Mar 182012
 

It seems like more and more cities throughout Europe are adopting the concept of the “free walking tour” – which personally, I just love. And not because they’re free. In the end I usually wind up tipping about as much as I would’ve spent for a “paid” tour anyway.

What makes these free tours so great is that because they’re funded entirely by tips, the quality is almost always outstanding. The guides are passionate, knowledgeable, and genuinely concerned about making sure everyone enjoys themselves in the country they proudly represent.

(Compare that to a paid tour you might book on a quick airport layover – like the one I took in Panama. Just awful. They shuttle you from souvenir shop to company-owned restaurant, filtering all the cash they can before sending you back on your way. Why should they care? You’ve already paid in advance.)

So when I just happened by a Free City Tour on my first morning in Sofia, I immediately pulled the guide aside and asked for a schedule. It turned out there was an evening option that very same day. Perfect!

I hurried to take care of my morning errands – sign up for an Internet SIM (yes, even for just a few days :P), purchase a Thai visa, dump my leftover Serbian cash, and wrap up a few work mails. Then I met up with the 6pm “sunset” walking tour.

Here’s what I learned (& observed) about Sofia (& Bulgaria):

• In the morning and evening, it’s remarkably colder than it had been in Serbia. Luckily though, midday weather is just as nice – tanktop-and-shorts – as it continues to be throughout this entire trip (/loving it).

• Bulgarians seem to be quite a bit better at English that Serbians, who are in turn far better than Ukrainians. Things are getting more convenient with every step I take! 🙂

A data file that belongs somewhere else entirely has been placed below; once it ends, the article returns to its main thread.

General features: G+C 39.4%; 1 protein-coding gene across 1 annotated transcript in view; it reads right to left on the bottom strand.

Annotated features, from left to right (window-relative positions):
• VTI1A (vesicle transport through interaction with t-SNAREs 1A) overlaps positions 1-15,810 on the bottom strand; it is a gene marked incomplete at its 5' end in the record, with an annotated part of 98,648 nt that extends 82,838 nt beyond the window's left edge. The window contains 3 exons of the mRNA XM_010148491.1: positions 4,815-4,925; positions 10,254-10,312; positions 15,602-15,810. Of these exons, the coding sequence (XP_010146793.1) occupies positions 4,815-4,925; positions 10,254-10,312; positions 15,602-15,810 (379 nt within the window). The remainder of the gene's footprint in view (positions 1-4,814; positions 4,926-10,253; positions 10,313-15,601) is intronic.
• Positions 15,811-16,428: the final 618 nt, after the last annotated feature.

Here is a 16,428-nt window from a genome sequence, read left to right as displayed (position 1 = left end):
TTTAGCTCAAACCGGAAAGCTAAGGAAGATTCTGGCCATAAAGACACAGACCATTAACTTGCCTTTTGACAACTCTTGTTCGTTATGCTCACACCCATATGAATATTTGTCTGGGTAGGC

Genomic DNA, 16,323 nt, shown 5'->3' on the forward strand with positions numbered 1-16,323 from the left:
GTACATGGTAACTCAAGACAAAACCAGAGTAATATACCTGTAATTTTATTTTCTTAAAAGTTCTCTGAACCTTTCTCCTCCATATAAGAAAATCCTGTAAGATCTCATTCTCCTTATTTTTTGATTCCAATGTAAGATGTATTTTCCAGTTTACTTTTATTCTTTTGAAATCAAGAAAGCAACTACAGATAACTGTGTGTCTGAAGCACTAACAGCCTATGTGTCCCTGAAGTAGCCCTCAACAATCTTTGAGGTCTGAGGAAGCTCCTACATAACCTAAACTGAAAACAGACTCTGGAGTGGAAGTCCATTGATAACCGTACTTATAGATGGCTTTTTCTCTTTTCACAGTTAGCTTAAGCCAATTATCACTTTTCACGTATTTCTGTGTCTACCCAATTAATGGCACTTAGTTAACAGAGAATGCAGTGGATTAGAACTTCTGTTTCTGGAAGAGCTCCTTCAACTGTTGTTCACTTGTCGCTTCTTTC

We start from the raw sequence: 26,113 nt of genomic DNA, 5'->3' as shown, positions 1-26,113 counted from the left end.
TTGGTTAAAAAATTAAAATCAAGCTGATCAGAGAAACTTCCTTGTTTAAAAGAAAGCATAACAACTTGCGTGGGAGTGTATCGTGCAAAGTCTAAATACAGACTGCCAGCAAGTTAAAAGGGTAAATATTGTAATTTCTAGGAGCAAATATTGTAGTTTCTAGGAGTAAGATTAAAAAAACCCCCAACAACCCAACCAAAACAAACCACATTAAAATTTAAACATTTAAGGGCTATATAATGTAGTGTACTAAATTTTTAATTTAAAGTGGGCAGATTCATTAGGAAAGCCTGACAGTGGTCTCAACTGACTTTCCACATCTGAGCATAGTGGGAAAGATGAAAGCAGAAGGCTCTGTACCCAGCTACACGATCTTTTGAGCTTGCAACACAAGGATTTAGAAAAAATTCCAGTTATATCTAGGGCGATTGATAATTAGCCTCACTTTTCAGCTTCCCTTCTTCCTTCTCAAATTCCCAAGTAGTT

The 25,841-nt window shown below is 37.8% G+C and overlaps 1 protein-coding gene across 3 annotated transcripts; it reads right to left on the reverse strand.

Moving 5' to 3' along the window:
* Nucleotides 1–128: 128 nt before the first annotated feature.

• Sofia has a very pleasant pedestrian-only boulevard that’s lined with street cafes, restaurants, and shops on both sides. A bit like 3rd Street Promenade in Santa Monica…but wider, more European, and more coffee-shop oriented. All in all a really nice vibe.

• In fact, I have to say that Sofia on a whole has a really great vibe. It feels like a truly vibrant city with lots going on all the time: there are streetcars wizzing about, modern commercial boulevards, little cobbled roads, huge monuments, ancient churches and mosques, cafes and restaurants, universities, parks, nightclubs – everything you could want. I can already tell that three days won’t be nearly enough.

• Without exception, everywhere I stopped had at least one open WiFi network. And they were all blazingly fast. For lunch I ate at Subway, which had perhaps the fastest public WiFi I’ve ever used: 1.5Mbps continuous upload. Super convenient!

• Throughout the city, some 50 natural springs deliver 8 unique kinds of water to a number of free-flowing “public fountain” areas. Some of them are hot, some are cold, some stinky, some flavorless…but all of them are drinkable.

• Cyrillic was invented in Bulgaria.

• Bulgaria has an unbelievably long and diverse history, with periods under countless different empires – Roman, Macedonian, Byzantine, and Ottoman, just to name a few. As a result, many of its cities sit on layer upon layer of ancient civilization. In Sofia, a 21st century bank might be right nextdoor to a 2000 year-old Roman ruin, as it’s not uncommon for neighboring buildings to be separated by literally thousands of years. During my stay I witnessed this firsthand on several occasions.

For example, the building shown here is a 14th century church from the late Ottoman empire. It was discovered just below ground level more or less in the middle of an intersection, and now resides in the underpass-entrance to the Tsum Retail Centre.

I also noticed that several major intersections were being dug up. The tourguide said it was for a new metro line, but that projects like these take forever because virtually wherever they dig they stumble upon remains of ancient civilizations. Just 2 years ago, while hollowing out space for one of the stations, they found the ancient city walls of Serdika (see here). They ultimately decided to make the station out of glass, turning it into a “working museum,” so to speak.